BERLIN (Reuters) - Police raided a migrant shelter in southern Germany on Thursday three days after officers clashed with residents over the deportation of an asylum seeker from Togo.
The unrest at the shelter in the southern town of Ellwangen has been seized upon by politicians from across the spectrum to highlight the difficulties Germany faces in integrating the more than 1.6 million migrants who have arrived since 2014 and that the influx poses a security risk.
Police said it arrested a handful of individuals suspected of drugs offences during Thursday’s raid and moved 17 residents of the hostel, home to around 500 mostly African asylum seekers, to other locations.
Three people and one police officer were slightly hurt during the raid, said a medical team spokesman.
Officers also found the 23-year-old Togolese man, identified by media as Yussif O., whom they had been trying to deport on Monday, police said. No weapons were found during the operation, which started at dawn and was ongoing.
Senior officer Bernhard Weber said police believed a ‘lawless area with organized structures’ was developing at the hostel to prevent authorities carrying out deportations, so they took action.
“We will not let any lawless areas, as were apparent here, develop,” Weber told reporters.
On Monday police said they were forced to release the Togolese man due for deportation when around 150 residents of the hostel surrounded and threatened them and damaged one of their cars.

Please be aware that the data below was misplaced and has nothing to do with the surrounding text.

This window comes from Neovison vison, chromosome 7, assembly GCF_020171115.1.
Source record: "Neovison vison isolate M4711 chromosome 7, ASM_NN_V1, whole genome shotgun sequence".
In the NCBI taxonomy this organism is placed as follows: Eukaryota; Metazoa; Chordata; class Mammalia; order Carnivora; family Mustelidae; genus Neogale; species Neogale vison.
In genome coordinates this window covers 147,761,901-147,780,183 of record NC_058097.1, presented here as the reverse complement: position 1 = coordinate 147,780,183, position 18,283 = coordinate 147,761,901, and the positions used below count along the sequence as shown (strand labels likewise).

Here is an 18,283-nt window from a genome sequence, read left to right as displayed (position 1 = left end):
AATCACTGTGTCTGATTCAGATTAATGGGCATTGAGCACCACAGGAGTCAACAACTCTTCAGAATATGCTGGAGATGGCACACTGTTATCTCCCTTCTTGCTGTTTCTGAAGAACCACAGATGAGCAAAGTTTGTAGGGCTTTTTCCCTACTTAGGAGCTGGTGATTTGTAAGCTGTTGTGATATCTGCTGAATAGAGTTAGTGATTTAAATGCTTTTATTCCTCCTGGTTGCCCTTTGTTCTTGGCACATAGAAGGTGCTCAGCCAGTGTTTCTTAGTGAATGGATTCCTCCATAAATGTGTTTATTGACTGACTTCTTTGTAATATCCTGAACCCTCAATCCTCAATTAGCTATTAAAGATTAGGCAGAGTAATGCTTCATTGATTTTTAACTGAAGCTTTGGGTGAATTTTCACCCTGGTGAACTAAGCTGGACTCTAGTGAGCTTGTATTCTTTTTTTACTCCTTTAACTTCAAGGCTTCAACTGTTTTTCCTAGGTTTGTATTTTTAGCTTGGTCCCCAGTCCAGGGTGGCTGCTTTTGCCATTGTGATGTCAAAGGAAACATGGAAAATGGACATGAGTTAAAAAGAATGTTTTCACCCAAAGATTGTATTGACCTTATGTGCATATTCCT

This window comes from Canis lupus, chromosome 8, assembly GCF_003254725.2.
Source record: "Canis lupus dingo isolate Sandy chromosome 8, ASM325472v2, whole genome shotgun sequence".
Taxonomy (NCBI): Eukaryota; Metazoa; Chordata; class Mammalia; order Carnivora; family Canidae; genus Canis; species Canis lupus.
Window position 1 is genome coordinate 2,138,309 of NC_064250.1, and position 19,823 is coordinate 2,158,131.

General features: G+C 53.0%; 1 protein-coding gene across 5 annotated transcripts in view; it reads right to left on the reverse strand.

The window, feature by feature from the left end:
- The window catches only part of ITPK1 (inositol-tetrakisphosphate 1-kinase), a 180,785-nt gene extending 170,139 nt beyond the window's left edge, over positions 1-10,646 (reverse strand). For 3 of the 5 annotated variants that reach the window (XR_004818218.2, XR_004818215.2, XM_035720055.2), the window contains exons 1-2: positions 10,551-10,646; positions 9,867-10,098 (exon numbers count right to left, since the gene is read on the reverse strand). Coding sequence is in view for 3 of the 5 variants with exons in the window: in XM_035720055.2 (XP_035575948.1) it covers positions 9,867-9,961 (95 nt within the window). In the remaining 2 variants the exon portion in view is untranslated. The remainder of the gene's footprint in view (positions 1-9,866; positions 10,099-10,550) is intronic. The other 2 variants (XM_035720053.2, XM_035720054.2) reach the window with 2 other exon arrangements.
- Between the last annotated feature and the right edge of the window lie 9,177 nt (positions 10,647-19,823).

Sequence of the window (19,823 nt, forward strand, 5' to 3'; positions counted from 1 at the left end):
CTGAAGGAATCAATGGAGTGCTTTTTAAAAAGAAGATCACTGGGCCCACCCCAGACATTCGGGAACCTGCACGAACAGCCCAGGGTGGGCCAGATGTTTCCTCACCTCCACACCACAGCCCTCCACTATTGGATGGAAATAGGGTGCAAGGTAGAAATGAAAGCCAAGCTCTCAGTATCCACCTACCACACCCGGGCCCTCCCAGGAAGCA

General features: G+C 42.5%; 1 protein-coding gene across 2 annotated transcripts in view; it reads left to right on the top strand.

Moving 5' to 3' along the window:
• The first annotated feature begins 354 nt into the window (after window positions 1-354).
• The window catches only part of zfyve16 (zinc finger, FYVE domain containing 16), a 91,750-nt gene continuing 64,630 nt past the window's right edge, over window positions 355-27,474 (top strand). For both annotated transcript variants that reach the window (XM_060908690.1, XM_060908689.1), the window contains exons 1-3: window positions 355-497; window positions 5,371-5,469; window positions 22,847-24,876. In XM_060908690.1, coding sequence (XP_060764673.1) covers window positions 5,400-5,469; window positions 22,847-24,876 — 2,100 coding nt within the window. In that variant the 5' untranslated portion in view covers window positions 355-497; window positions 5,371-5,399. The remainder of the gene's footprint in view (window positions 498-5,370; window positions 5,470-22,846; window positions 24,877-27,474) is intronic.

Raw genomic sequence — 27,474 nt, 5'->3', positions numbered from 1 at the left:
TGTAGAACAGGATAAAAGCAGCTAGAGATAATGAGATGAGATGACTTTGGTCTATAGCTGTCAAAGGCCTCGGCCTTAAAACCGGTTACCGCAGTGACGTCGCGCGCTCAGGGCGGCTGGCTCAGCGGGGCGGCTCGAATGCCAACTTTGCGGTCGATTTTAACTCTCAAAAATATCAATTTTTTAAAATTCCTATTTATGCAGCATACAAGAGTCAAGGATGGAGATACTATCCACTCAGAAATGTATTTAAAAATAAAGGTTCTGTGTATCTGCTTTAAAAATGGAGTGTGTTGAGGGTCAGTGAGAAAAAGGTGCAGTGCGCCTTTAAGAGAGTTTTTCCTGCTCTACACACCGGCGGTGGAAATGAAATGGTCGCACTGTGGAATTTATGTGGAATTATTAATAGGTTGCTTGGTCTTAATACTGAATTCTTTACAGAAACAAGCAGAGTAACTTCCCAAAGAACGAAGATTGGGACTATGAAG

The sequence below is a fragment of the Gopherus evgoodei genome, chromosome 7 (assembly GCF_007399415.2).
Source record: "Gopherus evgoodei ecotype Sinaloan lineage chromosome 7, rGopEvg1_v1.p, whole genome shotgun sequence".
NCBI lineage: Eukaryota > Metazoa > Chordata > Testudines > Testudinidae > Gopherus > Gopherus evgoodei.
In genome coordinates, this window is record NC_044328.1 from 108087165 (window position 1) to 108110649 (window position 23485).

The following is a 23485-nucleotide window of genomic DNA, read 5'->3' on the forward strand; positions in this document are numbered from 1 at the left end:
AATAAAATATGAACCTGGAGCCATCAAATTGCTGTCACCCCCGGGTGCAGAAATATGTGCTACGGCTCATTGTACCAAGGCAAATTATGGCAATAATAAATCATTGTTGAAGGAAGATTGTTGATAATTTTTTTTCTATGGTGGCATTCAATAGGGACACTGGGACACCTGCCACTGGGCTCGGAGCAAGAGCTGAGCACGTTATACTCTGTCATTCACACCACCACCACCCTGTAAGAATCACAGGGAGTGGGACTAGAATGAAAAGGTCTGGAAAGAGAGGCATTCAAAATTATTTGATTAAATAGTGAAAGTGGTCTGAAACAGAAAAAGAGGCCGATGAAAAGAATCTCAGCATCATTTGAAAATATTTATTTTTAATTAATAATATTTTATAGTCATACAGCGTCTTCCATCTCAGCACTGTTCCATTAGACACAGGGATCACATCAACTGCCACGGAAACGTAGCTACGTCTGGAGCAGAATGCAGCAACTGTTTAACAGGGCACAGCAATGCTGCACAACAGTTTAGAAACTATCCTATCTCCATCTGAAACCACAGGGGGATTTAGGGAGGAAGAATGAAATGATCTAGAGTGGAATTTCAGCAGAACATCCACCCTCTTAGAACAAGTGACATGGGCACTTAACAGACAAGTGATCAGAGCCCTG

Many politicians, including some Greens, praised the police and said German law must be adhered to. Some on the right said the clashes showed the influx of migrants, many fleeing war in the Middle East, has led to a collapse in law and order.
German authorities are still wading through a backlog of asylum cases, a result of Chancellor Angela Merkel’s 2015 open-door migrant policy which has also dented her popularity and hit her conservatives’ popularity in last year’s election.
Conservative Interior Minister Horst Seehofer, former leader of Merkel’s Bavarian sister party, the CSU, said he supported the police operation and condemned violence by refugees.
“Such behavior has to be tackled with the full force of the law,” he told reporters in Berlin. “This is a slap in the face of law-abiding citizens.”
Seehofer is trying to finalize a deal with his Social Democrat (SPD) coalition partners to allow a limited number of family reunions for some migrants, a hotly contested issue. Germany is also trying to find ways to integrate migrants better into the labor market as well as into mainstream society.
The far-right Alternative for Germany (AfD), which scored nearly 13 percent in the election and is the main opposition, also seized on the incident.
“The rule of law is being trampled on by its ‘guests’. This is just the beginning,” said AfD co-leader Alice Weidel.
Reporting by Madeline Chambers; Editing by Raissa Kasolowsky